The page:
• You can see the red text with the message Task :app:detekt FAILED. Below this text is a list of detekt rule sets. In this case, you have naming and style rule sets. In each rule set, you can see the rule that has been violated and the file together with the line. This makes it easier for you to pinpoint where in your code you need to do refactoring. Each rule set has an associated debt.
  • After the rule sets, you have the Overall debt: 1h 25min text. detekt estimates the total time it would take to fix all the code smells in your project. Imagine this is a new project and you already have 1 hour and 25 minutes of debt. And if it were an existing project, you could have days and days of debt. That’s a code smell already!

Congratulations! You’ve set up detekt in your new project successfully. Quite easy, right? :]

Now, you’ll focus on learning how to add it to an ongoing project.

Adding to Existing Projects

Integrating detekt into an ongoing project can result in many warnings and violated rules. The debt can be a lot of hours that you may not have time to resolve.

One option is to ignore the legacy code and instead focus on the code you add after integrating detekt. To do this, detekt allows you to define a baseline property that generates a list of every violated rule that detekt will ignore. Run ./gradlew detektBaseline, and this generates a baseline file for you. Now, when running ./gradlew detekt, detekt will ignore warnings listed in the baseline file. Check out the official documentation to learn more about baseline configuration.

Note: You can remove this baseline whenever you want, and you’ll see all the warnings again. To do so, remove the app/detekt-baseline.xml generated file.

In the next section, you’ll dive deeper into the detekt rule sets to know what they are. You’ll also look at rules in the rule sets.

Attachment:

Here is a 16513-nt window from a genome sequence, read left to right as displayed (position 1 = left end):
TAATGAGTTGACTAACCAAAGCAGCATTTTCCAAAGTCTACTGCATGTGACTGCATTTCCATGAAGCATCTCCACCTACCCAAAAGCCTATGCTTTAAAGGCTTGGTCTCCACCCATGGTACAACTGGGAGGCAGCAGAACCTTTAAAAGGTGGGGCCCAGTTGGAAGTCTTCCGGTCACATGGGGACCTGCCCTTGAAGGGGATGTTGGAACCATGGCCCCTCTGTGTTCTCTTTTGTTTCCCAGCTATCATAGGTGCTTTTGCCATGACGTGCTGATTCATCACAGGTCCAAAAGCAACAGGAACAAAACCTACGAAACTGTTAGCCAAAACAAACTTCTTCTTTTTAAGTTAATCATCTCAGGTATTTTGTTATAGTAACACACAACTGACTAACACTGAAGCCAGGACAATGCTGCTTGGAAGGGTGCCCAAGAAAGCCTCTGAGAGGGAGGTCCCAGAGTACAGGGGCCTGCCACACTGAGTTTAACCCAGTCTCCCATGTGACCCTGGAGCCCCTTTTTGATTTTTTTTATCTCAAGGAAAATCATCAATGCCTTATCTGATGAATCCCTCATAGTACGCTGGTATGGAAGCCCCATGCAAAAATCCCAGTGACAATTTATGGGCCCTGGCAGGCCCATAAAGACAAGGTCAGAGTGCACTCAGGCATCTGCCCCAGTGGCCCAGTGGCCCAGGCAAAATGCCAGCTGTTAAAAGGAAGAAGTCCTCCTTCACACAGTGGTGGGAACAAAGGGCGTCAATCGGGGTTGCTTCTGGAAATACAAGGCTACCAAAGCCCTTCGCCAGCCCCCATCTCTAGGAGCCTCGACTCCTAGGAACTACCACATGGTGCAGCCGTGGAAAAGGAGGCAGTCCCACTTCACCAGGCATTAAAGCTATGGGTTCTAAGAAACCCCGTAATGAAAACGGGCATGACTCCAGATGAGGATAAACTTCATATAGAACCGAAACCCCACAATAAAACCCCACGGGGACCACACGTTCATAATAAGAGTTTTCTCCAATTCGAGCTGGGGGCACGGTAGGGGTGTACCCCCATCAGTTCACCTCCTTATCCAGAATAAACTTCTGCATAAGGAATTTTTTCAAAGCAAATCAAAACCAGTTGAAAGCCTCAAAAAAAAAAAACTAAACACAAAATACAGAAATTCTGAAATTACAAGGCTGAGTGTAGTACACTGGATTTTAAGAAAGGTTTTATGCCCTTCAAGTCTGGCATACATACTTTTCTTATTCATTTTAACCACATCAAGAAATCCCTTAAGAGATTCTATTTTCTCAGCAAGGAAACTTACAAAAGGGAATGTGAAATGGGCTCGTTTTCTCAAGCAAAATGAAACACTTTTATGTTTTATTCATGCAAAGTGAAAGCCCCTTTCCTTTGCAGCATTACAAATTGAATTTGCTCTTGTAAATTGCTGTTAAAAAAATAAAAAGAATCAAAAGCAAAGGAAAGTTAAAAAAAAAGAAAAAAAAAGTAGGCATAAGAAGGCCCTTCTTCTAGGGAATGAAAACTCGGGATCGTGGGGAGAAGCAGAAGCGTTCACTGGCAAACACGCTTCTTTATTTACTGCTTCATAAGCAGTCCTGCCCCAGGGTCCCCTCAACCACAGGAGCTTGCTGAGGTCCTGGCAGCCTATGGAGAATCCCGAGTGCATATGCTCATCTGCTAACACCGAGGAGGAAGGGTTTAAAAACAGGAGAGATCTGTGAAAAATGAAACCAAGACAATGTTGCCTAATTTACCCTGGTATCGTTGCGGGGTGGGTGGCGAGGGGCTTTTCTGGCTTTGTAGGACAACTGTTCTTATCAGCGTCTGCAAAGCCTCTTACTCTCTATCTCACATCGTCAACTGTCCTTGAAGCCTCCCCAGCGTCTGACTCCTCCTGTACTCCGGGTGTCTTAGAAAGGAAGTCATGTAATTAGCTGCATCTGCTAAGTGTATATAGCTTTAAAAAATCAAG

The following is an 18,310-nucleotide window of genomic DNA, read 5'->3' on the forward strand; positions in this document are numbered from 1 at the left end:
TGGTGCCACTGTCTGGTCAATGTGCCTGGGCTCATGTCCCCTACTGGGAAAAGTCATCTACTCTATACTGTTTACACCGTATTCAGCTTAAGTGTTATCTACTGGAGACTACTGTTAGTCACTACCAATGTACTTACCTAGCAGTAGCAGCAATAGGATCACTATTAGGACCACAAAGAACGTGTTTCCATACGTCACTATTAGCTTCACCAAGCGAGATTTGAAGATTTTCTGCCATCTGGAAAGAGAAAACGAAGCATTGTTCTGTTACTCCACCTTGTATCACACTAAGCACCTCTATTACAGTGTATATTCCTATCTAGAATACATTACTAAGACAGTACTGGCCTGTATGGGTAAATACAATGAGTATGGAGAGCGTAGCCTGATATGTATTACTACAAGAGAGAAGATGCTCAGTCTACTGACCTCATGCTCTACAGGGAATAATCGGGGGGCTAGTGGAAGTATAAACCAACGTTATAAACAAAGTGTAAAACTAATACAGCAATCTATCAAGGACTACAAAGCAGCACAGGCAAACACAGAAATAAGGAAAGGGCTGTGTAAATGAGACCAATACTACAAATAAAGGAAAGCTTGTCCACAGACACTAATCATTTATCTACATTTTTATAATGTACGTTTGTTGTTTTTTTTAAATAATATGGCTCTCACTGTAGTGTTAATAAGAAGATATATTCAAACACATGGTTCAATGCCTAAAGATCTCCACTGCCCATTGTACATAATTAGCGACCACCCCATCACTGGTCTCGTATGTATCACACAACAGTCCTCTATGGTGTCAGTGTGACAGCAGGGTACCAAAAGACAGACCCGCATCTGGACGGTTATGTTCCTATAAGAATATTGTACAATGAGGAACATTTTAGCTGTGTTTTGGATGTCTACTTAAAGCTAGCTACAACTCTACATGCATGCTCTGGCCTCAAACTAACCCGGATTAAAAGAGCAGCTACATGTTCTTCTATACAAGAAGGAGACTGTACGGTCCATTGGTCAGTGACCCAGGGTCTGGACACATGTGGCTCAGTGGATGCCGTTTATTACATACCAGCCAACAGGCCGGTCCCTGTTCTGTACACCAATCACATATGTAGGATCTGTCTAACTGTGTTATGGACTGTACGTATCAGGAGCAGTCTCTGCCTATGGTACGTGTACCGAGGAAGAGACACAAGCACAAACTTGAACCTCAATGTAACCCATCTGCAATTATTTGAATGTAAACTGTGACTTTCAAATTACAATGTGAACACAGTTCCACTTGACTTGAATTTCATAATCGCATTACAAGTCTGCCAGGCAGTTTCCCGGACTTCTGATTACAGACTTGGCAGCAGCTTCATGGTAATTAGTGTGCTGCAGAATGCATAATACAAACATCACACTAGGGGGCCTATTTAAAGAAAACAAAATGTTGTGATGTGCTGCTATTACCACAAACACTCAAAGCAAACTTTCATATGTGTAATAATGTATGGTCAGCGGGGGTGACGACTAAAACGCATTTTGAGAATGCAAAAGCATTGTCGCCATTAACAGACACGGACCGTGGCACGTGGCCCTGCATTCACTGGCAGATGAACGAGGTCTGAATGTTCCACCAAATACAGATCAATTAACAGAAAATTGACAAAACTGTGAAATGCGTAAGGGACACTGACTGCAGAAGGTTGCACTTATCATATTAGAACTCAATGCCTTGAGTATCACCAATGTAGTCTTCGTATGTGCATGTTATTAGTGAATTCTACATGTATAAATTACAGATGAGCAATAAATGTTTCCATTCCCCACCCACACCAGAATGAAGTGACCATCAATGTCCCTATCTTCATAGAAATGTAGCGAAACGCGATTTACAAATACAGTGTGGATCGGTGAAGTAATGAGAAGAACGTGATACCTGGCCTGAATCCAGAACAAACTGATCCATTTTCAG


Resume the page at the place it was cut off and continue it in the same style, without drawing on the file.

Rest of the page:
Looking at detekt Rule Sets

The DetektSampleApp already includes a list of the rule sets and their descriptions. Rule sets contain a group of rules that check compliance with your code to improve the code quality. The rules don’t affect the functionality of your app. Here are the common rule sets that exist:

  1. Comments: It provides rules that address issues in comments and documentation of the code. It checks header files, comments on private methods and undocumented classes, properties or methods.
  2. Complexity: This set contains rules that report complex code. It checks for complex conditions, methods, expressions and classes, as well as reports long methods and long parameter lists.
  3. Coroutines: The coroutines rule set analyzes code for potential coroutines problems.
  4. Empty-Blocks: It contains rules that report empty blocks of code. Examples include empty catch blocks, empty class blocks, empty function and conditional function blocks.
  5. Exceptions: It reports issues related to how code throws and handles exceptions. For example, it has rules if you’re catching generic exceptions among other issues related to handling exceptions.
  6. Formatting: This checks if your codebase follows a specific formatting rule set. It allows checking indentation, spacing, semicolons or even import ordering, among other things.
  7. Naming: It contains rules which assert the naming of different parts of the codebase. It checks how you name your classes, packages, functions and variables. It reports the errors in case you’re not following the set conventions.
  8. Performance: It analyzes code for potential performance problems. Some of the issues it reports include the use of ArrayPrimitives or misuse of forEach loop, for instance.
  9. Potential-Bugs: The potential-bugs rule set provides rules that detect potential bugs.
  10. Style: The style rule set provides rules that assert the style of the code. This will help keep code in line with the given code style guidelines.

Each rule set contains a vast number of rules. This tutorial covers the most common rules, but don’t hesitate to check the official documentation to learn more about the rules.

Some of the rules are not active by default. You have to activate them yourself. How do you do that, you might ask? You’ll look into that in the next section.

Configuring detekt

One of the features of detekt is the high ability to customize it to your own needs. Moreover, it gives you the ability to easily enable or disable rules in your project.